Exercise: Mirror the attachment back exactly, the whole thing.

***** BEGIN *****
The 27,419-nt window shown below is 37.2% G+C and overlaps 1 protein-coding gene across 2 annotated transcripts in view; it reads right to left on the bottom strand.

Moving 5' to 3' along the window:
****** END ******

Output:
The 27,419-nt window shown below is 37.2% G+C and overlaps 1 protein-coding gene across 2 annotated transcripts in view; it reads right to left on the bottom strand.

Moving 5' to 3' along the window: